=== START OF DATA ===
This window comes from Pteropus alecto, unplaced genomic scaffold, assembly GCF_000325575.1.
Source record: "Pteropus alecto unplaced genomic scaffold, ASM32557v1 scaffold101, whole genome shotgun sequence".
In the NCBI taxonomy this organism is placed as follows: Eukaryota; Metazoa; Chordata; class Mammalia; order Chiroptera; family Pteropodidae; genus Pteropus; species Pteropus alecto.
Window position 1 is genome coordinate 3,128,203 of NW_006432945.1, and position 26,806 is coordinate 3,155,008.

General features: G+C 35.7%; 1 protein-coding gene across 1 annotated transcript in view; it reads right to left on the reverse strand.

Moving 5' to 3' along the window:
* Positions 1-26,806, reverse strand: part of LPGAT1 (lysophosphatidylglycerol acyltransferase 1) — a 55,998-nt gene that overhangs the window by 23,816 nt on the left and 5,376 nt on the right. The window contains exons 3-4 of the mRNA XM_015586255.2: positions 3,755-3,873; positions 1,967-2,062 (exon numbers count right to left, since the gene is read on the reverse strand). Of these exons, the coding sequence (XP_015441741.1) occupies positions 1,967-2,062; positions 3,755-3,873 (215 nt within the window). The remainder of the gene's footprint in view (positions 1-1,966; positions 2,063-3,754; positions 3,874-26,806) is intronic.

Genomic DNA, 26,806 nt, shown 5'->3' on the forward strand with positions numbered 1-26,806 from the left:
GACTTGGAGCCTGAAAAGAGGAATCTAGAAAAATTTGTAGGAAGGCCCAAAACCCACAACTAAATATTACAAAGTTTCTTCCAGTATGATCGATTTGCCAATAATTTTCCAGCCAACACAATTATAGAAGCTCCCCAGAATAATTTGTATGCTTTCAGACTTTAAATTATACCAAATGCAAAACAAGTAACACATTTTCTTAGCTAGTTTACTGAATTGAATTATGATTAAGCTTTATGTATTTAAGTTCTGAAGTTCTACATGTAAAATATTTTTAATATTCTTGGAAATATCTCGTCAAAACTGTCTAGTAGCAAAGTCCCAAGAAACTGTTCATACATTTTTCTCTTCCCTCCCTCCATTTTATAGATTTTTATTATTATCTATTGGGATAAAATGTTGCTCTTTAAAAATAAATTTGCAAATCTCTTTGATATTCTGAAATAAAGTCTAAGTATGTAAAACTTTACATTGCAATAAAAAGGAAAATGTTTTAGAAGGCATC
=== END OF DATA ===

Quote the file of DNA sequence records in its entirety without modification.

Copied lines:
This window comes from Pteropus alecto, unplaced genomic scaffold, assembly GCF_000325575.1.
Source record: "Pteropus alecto unplaced genomic scaffold, ASM32557v1 scaffold101, whole genome shotgun sequence".
In the NCBI taxonomy this organism is placed as follows: Eukaryota; Metazoa; Chordata; class Mammalia; order Chiroptera; family Pteropodidae; genus Pteropus; species Pteropus alecto.
Window position 1 is genome coordinate 3,128,203 of NW_006432945.1, and position 26,806 is coordinate 3,155,008.

General features: G+C 35.7%; 1 protein-coding gene across 1 annotated transcript in view; it reads right to left on the reverse strand.

Moving 5' to 3' along the window:
* Positions 1-26,806, reverse strand: part of LPGAT1 (lysophosphatidylglycerol acyltransferase 1) — a 55,998-nt gene that overhangs the window by 23,816 nt on the left and 5,376 nt on the right. The window contains exons 3-4 of the mRNA XM_015586255.2: positions 3,755-3,873; positions 1,967-2,062 (exon numbers count right to left, since the gene is read on the reverse strand). Of these exons, the coding sequence (XP_015441741.1) occupies positions 1,967-2,062; positions 3,755-3,873 (215 nt within the window). The remainder of the gene's footprint in view (positions 1-1,966; positions 2,063-3,754; positions 3,874-26,806) is intronic.

Genomic DNA, 26,806 nt, shown 5'->3' on the forward strand with positions numbered 1-26,806 from the left:
GACTTGGAGCCTGAAAAGAGGAATCTAGAAAAATTTGTAGGAAGGCCCAAAACCCACAACTAAATATTACAAAGTTTCTTCCAGTATGATCGATTTGCCAATAATTTTCCAGCCAACACAATTATAGAAGCTCCCCAGAATAATTTGTATGCTTTCAGACTTTAAATTATACCAAATGCAAAACAAGTAACACATTTTCTTAGCTAGTTTACTGAATTGAATTATGATTAAGCTTTATGTATTTAAGTTCTGAAGTTCTACATGTAAAATATTTTTAATATTCTTGGAAATATCTCGTCAAAACTGTCTAGTAGCAAAGTCCCAAGAAACTGTTCATACATTTTTCTCTTCCCTCCCTCCATTTTATAGATTTTTATTATTATCTATTGGGATAAAATGTTGCTCTTTAAAAATAAATTTGCAAATCTCTTTGATATTCTGAAATAAAGTCTAAGTATGTAAAACTTTACATTGCAATAAAAAGGAAAATGTTTTAGAAGGCATC